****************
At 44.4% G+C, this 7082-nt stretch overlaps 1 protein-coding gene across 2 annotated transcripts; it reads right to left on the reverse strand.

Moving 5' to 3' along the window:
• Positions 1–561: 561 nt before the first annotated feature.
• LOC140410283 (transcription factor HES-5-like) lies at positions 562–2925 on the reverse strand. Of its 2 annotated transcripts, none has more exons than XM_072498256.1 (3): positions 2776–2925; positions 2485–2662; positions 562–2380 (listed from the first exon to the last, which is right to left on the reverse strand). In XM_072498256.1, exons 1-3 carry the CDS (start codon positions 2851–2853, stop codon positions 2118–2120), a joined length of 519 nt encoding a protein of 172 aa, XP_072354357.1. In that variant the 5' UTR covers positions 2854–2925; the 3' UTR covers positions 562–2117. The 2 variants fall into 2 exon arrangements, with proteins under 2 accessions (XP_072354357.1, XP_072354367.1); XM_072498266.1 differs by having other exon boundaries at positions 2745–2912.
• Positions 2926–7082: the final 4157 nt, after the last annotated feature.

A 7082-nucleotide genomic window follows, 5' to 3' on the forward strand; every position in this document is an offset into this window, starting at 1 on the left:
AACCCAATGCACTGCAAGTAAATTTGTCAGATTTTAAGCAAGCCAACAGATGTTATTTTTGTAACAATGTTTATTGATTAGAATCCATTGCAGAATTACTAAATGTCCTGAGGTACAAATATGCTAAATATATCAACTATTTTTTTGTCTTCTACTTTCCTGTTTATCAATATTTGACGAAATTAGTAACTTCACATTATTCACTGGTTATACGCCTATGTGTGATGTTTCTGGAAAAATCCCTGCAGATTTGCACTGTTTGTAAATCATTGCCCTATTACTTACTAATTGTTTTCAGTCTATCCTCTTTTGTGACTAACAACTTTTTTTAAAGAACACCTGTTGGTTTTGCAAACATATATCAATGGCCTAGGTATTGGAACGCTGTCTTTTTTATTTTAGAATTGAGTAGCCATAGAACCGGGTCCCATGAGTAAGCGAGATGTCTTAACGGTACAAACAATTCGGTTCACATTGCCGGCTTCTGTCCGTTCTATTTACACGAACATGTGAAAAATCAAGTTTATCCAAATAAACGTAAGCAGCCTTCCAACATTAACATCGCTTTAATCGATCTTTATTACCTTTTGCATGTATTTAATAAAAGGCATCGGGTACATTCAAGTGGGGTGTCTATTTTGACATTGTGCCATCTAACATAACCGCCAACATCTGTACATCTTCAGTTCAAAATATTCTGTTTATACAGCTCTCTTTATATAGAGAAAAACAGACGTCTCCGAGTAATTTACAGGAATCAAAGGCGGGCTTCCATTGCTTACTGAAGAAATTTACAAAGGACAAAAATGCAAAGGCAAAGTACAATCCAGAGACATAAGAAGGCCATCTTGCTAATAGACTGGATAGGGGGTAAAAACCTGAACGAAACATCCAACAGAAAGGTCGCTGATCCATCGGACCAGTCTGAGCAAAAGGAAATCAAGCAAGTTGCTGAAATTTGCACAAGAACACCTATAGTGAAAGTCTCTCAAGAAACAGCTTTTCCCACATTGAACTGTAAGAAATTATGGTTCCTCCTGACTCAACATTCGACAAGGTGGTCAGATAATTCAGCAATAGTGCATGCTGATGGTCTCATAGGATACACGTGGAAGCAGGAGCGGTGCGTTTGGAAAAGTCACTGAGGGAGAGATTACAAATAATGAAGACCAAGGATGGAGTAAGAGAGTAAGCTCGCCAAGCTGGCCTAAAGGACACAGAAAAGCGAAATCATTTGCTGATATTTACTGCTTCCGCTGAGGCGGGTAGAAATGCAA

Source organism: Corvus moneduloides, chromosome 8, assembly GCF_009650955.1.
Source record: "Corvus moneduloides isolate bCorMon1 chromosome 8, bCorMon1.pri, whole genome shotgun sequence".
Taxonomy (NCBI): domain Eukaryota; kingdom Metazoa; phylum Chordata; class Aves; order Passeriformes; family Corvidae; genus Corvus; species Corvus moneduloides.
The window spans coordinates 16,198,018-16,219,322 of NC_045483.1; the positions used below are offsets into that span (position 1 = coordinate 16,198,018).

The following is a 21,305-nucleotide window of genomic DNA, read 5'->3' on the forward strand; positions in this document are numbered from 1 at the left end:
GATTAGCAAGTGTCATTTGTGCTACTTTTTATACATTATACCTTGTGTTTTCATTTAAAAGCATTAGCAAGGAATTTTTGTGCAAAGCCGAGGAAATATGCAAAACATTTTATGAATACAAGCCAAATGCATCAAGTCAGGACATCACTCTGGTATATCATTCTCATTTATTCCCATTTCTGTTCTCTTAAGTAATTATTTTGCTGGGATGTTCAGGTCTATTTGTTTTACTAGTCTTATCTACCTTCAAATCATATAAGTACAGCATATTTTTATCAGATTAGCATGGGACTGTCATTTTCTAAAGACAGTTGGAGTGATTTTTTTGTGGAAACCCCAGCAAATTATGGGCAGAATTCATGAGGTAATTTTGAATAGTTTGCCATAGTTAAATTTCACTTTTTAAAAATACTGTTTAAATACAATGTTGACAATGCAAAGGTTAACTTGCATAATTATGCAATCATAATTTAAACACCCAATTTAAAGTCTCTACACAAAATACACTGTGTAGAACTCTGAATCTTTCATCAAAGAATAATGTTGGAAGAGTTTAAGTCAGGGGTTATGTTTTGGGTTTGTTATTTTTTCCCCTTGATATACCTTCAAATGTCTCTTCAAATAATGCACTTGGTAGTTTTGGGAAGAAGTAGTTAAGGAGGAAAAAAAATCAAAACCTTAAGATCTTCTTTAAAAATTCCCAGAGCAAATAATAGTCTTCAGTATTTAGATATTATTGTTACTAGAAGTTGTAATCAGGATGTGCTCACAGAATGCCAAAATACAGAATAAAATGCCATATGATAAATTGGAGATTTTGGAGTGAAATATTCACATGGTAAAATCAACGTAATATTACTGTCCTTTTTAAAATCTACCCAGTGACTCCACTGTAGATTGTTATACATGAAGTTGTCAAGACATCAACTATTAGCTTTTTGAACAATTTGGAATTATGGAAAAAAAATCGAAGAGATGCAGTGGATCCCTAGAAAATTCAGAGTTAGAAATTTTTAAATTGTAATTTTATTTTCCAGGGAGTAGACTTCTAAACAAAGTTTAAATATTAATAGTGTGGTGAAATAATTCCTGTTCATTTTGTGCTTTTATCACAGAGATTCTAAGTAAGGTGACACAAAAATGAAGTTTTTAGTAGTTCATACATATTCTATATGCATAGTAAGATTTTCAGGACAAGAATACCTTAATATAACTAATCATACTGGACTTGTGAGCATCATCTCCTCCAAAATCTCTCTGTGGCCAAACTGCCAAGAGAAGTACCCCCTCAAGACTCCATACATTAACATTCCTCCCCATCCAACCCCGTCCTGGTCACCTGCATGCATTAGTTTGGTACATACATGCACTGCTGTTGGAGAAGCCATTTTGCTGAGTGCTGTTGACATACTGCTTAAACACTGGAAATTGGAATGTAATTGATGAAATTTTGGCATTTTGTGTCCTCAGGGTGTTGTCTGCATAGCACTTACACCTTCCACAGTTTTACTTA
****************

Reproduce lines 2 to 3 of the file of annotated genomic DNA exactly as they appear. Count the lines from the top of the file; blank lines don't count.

Moving 5' to 3' along the window:
• Positions 1–561: 561 nt before the first annotated feature.